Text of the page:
The SEC has traditionally defended the view that protections against abusive short selling are important for issuer and investor confidence.
In an emergency action aimed at limiting the ability of traders short-selling in Fannie Mae (FNM) and Freddie Mac (FRE) stock, SEC Chairman Christopher Cox, at a Senate Banking Committee hearing – said the SEC would institute an emergency order requiring any traders to “pre-borrow” stock before shorting GSEs and Wall Street firms. The requirement would prohibit naked short selling, a form of speculation that allows traders to sell securities they do not own, effectively taking a negative position as they expect the value of the securities to decrease in the market.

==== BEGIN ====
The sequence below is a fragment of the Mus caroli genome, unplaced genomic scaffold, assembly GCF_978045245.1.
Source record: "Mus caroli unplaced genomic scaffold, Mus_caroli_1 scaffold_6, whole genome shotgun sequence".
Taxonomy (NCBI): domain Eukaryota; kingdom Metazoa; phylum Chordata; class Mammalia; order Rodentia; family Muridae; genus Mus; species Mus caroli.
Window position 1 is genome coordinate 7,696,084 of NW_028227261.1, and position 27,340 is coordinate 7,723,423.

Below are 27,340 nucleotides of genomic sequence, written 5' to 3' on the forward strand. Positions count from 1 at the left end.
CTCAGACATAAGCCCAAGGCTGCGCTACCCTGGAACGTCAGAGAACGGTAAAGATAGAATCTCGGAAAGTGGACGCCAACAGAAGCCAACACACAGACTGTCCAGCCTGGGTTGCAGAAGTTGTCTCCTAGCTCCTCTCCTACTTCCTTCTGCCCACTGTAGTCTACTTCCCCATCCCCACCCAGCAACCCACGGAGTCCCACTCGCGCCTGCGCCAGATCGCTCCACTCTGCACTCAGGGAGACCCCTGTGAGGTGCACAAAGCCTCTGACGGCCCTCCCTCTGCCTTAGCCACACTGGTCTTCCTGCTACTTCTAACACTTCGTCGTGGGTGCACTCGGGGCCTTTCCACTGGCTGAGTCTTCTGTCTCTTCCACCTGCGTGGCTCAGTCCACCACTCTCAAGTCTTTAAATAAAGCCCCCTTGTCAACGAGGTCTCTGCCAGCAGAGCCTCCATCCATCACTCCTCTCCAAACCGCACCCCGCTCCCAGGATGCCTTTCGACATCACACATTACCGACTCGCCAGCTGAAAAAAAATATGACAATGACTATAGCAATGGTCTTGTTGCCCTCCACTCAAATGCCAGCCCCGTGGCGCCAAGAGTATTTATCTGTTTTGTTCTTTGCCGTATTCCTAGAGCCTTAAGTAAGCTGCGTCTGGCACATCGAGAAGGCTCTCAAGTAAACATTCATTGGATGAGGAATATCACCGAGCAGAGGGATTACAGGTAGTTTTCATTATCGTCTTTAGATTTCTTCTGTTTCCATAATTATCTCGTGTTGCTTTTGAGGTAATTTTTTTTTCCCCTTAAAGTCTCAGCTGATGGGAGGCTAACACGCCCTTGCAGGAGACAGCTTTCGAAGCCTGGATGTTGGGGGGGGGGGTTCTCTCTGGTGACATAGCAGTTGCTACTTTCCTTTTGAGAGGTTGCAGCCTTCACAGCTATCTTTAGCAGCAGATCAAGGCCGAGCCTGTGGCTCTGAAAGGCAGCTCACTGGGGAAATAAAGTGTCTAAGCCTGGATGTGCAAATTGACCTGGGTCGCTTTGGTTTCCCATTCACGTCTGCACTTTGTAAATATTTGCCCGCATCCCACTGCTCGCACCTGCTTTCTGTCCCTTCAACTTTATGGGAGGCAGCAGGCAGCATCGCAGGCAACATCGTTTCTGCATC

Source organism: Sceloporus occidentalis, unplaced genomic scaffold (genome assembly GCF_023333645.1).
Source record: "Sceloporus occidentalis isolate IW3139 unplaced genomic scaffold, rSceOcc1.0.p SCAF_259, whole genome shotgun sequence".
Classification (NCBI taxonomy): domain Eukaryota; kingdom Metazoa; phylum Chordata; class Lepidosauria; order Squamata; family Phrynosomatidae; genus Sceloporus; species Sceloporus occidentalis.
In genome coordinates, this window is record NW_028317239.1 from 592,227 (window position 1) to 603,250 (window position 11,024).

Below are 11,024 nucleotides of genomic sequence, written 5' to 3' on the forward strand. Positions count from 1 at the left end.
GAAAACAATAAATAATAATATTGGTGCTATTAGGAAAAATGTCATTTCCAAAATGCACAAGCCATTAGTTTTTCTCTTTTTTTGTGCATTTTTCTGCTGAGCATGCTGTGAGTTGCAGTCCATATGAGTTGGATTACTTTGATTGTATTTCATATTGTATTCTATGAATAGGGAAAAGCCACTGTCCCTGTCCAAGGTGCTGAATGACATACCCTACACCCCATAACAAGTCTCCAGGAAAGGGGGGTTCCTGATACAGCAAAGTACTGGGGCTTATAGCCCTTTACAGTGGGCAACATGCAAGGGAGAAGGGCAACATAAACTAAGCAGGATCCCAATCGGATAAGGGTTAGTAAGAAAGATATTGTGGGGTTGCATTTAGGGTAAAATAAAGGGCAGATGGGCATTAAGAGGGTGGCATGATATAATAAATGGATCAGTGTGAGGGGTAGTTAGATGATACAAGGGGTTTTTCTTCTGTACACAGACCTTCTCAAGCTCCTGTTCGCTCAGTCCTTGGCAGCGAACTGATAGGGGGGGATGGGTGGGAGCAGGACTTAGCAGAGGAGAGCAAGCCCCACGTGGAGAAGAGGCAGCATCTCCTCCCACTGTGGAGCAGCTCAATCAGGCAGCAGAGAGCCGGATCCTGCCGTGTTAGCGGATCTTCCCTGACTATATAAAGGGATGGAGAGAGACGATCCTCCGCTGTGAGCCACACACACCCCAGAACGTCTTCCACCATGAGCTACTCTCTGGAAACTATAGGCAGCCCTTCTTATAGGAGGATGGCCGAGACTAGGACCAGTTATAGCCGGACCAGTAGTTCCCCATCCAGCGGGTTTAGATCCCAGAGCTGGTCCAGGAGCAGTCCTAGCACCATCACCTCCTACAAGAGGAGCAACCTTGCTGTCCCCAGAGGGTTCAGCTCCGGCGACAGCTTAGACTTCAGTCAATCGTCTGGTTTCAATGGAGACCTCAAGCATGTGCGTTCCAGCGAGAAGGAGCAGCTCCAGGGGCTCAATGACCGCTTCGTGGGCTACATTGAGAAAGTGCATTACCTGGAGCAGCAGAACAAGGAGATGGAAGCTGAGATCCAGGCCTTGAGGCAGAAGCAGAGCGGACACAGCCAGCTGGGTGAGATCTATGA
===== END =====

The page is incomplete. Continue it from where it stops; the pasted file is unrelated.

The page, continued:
Under current rules, a short-seller must locate shares to borrow, which are later replaced with stock bought at a lower price. The SEC said it will immediately begin considering new rules to extend new requirements to the rest of the market.
Some market observers have been concerned that traders were borrowing the same shares from the same lender over and over. Under the emergency order, traders will be required to borrow the stock and the lender would then take it out of the market and not allow other traders to use it to satisfy requirements that they’ve located stock.